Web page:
We are in a period where we work for experience, not to ‘gain’ experience.
We are in the Age of Experience. In other words, the new society that emerged with the Digital Revolution is the “Experience Society”. So much so that this word often finds its place in our daily conversations. People now refer to a vacation, eating at a restaurant, an education, or working somewhere as ‘experience’. For example, instead of “the restaurant was good”, s/he says “it was good for me as an experience”. Instead of evaluating something that has already happened, we started to evaluate what is happening, the process.
Everything that was expressed as ‘experience’ in our language for a while pointed to an earned treasure, and now the treasures entered a chest never to be opened. All the meanings that express experience as a ‘result or outcome’ is now in the chest which is in the attic. What we call experience today has nothing to do with what we call experience in the past. Experience is no longer a result or an outcome. Customers express their appreciation by saying “it was a good experience for me”, that is, by putting this word in the center. If the experience was still seen as a result, of course, we would not be able to talk about the restaurant experience. I would say good or bad to a meal whose output was in my stomach. It has been revealed with the possibilities of the Digital Age that experience is a process. Before, it was only the scientists or experts who might see experience as a process. Now, the ‘layman’ sees the experience as a process and wants to enjoy all the moments of it. Dozens of platforms on the smartphones s/he uses accompany the individual in the “moment”; mediates the individual to record and share the moment
 First used by Gerhard Schulze (1992).
Technology has offered people transparency in the ‘moment’. Thus, the experience has become a process that can be lived moment by moment, recorded and shared while it is being lived, and whose value is known without waiting for a result.
The person who experiences is the person who compares, weighs and evaluates. Today, the transformation of an ordinary moment into an experience in daily life has a positive meaning that highlights individuals as ‘subjects’. In other words, the evaluating person has a more determinant position. Thanks to digital tools, the individual is an experience designer who can make instant evaluations. Experience society is not only about services. It also applies to tangible products. Products presented to customers are no longer a solid object. They are in a more fluid, more dynamic form, and something more transparent that makes visible the interactions of all the actors involved in its emergence.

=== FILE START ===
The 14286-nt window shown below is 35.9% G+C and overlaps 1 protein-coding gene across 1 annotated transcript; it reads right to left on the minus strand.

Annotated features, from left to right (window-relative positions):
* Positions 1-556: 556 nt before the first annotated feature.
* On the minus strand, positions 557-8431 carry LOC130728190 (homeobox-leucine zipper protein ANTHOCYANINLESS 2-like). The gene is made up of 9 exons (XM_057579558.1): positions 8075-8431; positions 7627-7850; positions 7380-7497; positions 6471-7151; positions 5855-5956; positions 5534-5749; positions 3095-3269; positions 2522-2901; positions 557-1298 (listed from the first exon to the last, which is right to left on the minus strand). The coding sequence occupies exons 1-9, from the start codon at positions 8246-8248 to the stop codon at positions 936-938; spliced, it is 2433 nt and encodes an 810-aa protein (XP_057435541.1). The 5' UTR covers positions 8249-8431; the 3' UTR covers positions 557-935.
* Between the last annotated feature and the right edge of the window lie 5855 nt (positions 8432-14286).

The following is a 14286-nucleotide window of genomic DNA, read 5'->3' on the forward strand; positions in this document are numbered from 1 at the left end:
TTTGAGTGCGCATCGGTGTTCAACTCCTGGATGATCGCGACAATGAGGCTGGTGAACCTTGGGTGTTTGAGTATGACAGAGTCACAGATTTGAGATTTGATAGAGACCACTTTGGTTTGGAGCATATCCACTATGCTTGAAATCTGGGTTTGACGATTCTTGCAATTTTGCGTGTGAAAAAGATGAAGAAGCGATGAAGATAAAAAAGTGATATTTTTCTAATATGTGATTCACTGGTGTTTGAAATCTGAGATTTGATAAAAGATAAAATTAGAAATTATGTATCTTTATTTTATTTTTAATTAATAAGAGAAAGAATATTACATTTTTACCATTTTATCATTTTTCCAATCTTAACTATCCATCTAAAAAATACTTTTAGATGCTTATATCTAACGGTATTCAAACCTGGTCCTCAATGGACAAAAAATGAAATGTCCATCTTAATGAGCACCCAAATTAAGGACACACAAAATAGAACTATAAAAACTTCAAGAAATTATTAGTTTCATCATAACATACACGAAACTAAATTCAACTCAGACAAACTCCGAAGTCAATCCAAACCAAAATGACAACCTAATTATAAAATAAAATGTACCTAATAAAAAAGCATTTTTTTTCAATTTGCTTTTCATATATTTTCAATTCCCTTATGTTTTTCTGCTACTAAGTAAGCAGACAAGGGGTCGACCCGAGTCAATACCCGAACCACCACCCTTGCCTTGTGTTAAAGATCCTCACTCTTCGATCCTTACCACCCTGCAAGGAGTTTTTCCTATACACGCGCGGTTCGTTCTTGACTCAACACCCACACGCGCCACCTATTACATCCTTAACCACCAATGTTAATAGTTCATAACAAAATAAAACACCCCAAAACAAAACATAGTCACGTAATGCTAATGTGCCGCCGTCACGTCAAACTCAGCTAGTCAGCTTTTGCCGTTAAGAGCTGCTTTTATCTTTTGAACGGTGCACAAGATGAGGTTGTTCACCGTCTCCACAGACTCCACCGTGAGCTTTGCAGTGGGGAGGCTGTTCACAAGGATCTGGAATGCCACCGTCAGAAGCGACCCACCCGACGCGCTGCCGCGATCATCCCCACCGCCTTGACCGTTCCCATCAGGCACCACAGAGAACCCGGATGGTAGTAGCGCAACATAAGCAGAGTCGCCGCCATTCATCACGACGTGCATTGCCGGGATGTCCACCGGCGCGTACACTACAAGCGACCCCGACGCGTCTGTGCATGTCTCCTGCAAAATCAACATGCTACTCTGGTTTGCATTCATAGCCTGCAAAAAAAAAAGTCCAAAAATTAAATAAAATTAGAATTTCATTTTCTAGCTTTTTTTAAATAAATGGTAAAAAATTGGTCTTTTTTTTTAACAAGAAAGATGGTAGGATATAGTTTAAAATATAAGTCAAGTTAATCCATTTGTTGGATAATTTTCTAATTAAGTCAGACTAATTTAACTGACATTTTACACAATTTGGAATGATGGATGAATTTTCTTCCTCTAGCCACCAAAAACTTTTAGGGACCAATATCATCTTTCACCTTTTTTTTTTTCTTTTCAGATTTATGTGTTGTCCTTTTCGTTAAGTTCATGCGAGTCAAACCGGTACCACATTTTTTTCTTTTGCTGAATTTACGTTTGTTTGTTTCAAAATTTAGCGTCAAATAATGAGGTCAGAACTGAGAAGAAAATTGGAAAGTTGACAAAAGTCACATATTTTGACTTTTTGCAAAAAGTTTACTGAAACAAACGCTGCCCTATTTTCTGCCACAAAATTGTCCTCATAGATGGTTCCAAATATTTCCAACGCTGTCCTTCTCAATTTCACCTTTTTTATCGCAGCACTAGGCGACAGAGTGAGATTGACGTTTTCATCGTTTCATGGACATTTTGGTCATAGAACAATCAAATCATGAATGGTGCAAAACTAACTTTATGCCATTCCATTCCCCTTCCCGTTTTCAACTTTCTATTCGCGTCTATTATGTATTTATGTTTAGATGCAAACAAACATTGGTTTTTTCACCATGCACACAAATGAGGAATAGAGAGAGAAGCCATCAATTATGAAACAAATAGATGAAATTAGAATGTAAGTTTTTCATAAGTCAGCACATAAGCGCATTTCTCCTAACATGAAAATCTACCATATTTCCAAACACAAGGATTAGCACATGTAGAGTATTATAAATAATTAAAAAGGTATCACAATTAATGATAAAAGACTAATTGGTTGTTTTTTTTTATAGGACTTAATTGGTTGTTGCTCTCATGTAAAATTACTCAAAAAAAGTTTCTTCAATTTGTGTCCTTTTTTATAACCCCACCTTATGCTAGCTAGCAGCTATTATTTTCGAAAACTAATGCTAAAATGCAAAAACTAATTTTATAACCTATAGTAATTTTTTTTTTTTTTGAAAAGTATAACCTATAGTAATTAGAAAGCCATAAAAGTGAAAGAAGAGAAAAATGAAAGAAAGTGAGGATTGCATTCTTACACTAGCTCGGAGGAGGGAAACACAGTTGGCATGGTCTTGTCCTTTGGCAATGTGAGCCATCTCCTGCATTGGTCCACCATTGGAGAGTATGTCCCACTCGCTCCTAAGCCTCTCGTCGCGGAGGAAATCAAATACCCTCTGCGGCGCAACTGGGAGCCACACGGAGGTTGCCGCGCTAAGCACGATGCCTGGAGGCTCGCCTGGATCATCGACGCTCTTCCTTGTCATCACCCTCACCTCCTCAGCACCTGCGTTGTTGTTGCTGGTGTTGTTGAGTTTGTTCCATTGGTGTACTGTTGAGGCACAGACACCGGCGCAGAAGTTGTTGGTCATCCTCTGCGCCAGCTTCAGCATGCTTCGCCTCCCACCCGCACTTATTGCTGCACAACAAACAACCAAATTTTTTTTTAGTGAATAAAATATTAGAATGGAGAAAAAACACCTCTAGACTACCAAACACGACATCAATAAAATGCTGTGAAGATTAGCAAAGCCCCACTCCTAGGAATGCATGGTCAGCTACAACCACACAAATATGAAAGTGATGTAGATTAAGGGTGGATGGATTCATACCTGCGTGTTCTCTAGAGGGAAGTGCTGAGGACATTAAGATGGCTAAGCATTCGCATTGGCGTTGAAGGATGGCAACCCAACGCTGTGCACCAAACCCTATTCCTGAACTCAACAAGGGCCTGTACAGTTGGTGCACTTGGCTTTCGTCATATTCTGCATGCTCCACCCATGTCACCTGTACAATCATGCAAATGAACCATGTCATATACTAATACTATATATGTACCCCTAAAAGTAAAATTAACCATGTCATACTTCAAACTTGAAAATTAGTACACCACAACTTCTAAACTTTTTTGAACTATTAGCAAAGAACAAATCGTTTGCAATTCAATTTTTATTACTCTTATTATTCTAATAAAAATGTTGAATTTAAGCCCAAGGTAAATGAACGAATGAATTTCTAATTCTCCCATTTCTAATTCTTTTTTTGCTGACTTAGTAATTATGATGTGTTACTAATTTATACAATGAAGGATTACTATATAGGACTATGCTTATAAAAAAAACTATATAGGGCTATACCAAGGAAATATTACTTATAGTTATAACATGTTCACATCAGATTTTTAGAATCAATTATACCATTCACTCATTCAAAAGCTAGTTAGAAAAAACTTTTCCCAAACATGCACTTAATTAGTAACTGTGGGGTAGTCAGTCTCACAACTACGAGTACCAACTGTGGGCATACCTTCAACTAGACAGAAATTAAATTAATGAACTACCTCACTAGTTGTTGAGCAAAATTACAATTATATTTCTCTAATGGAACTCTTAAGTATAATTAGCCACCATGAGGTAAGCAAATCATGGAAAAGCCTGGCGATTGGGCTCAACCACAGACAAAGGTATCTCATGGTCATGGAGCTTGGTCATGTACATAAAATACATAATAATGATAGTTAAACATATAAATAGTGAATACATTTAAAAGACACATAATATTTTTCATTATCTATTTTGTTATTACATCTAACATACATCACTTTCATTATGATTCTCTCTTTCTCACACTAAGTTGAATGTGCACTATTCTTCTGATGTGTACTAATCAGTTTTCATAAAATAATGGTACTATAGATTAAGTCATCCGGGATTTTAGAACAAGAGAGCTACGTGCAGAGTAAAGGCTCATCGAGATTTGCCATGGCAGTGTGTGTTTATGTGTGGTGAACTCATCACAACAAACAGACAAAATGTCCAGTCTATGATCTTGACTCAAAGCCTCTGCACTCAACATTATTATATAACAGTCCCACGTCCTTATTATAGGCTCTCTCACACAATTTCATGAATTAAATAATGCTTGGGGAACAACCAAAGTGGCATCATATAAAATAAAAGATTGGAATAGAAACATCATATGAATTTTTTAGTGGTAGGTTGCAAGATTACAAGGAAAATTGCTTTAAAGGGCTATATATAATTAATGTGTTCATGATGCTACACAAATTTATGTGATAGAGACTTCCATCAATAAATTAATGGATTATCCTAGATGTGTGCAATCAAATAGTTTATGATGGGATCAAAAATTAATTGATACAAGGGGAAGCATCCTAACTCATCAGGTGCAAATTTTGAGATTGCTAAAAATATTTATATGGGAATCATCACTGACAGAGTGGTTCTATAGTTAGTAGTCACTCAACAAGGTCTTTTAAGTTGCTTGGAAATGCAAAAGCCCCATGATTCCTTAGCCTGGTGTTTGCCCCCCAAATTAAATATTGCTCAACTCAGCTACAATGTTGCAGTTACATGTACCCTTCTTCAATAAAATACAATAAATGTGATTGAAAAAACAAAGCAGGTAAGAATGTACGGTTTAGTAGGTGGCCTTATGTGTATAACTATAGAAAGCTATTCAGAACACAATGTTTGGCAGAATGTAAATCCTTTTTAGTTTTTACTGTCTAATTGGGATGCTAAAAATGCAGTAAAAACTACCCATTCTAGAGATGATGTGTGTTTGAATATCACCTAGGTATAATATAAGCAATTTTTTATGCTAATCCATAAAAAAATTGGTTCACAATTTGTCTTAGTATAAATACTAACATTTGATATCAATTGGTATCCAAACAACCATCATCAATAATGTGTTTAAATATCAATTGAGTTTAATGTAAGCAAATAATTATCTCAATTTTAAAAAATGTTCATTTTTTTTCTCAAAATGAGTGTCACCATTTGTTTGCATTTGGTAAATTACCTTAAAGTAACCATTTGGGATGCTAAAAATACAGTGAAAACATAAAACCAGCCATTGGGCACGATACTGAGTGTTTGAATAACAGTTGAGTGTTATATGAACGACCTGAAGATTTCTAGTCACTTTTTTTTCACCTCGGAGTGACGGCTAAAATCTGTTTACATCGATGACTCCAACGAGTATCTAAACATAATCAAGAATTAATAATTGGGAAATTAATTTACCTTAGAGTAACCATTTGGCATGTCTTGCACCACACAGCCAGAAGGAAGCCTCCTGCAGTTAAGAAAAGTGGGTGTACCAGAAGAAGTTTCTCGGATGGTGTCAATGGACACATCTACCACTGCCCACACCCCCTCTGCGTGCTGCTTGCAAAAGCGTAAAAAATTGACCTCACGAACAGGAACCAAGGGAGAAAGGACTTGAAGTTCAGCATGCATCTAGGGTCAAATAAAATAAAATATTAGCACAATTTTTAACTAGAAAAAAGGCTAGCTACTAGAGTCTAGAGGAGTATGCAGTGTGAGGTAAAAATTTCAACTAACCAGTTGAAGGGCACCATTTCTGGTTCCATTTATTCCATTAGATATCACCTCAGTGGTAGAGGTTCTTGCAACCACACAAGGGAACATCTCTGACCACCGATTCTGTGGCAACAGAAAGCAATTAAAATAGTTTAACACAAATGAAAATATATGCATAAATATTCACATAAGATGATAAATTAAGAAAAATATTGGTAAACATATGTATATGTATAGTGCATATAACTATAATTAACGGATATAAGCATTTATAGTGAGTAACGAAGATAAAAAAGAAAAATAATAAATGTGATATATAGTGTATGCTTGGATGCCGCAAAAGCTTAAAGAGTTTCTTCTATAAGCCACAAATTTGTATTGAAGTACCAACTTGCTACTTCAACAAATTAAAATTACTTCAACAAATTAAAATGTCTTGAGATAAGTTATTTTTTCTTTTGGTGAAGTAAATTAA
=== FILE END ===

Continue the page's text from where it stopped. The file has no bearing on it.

Today, working ‘to gain’ experience is replaced by working ‘for experience’.
The fine distinction between the two is the fault line between the Industrial society and the Experience society. Experience is no longer something the employer promises to the employee as an output. For new generations, work is an end-to-end experience where they can feel good in its every moment. Recent studies show that the new generations want to be included in the workforce and expect “connection with people” more than material expectations. They want to participate, to be involved in the design of the “work” experience. At this point, listening to employees is more important than ever. It is necessary to open as many listening channels as possible and to keep the existing listening channels alive.